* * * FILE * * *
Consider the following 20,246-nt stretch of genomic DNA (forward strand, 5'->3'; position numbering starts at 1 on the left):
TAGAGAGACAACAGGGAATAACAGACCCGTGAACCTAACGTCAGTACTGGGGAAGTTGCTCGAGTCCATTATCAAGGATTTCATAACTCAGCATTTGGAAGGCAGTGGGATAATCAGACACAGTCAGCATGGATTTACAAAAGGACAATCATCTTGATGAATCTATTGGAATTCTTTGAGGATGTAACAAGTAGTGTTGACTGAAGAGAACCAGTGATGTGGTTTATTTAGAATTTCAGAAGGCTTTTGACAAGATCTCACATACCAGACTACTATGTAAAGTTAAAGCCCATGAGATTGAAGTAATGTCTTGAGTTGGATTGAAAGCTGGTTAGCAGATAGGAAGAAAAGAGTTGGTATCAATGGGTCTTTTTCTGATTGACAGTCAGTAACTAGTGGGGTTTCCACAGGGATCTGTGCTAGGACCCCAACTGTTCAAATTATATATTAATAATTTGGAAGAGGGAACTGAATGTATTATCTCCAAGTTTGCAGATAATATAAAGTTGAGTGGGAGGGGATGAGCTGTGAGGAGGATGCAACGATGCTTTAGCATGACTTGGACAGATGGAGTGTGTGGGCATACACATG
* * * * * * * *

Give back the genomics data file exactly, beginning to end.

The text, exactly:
Consider the following 20,246-nt stretch of genomic DNA (forward strand, 5'->3'; position numbering starts at 1 on the left):
TAGAGAGACAACAGGGAATAACAGACCCGTGAACCTAACGTCAGTACTGGGGAAGTTGCTCGAGTCCATTATCAAGGATTTCATAACTCAGCATTTGGAAGGCAGTGGGATAATCAGACACAGTCAGCATGGATTTACAAAAGGACAATCATCTTGATGAATCTATTGGAATTCTTTGAGGATGTAACAAGTAGTGTTGACTGAAGAGAACCAGTGATGTGGTTTATTTAGAATTTCAGAAGGCTTTTGACAAGATCTCACATACCAGACTACTATGTAAAGTTAAAGCCCATGAGATTGAAGTAATGTCTTGAGTTGGATTGAAAGCTGGTTAGCAGATAGGAAGAAAAGAGTTGGTATCAATGGGTCTTTTTCTGATTGACAGTCAGTAACTAGTGGGGTTTCCACAGGGATCTGTGCTAGGACCCCAACTGTTCAAATTATATATTAATAATTTGGAAGAGGGAACTGAATGTATTATCTCCAAGTTTGCAGATAATATAAAGTTGAGTGGGAGGGGATGAGCTGTGAGGAGGATGCAACGATGCTTTAGCATGACTTGGACAGATGGAGTGTGTGGGCATACACATG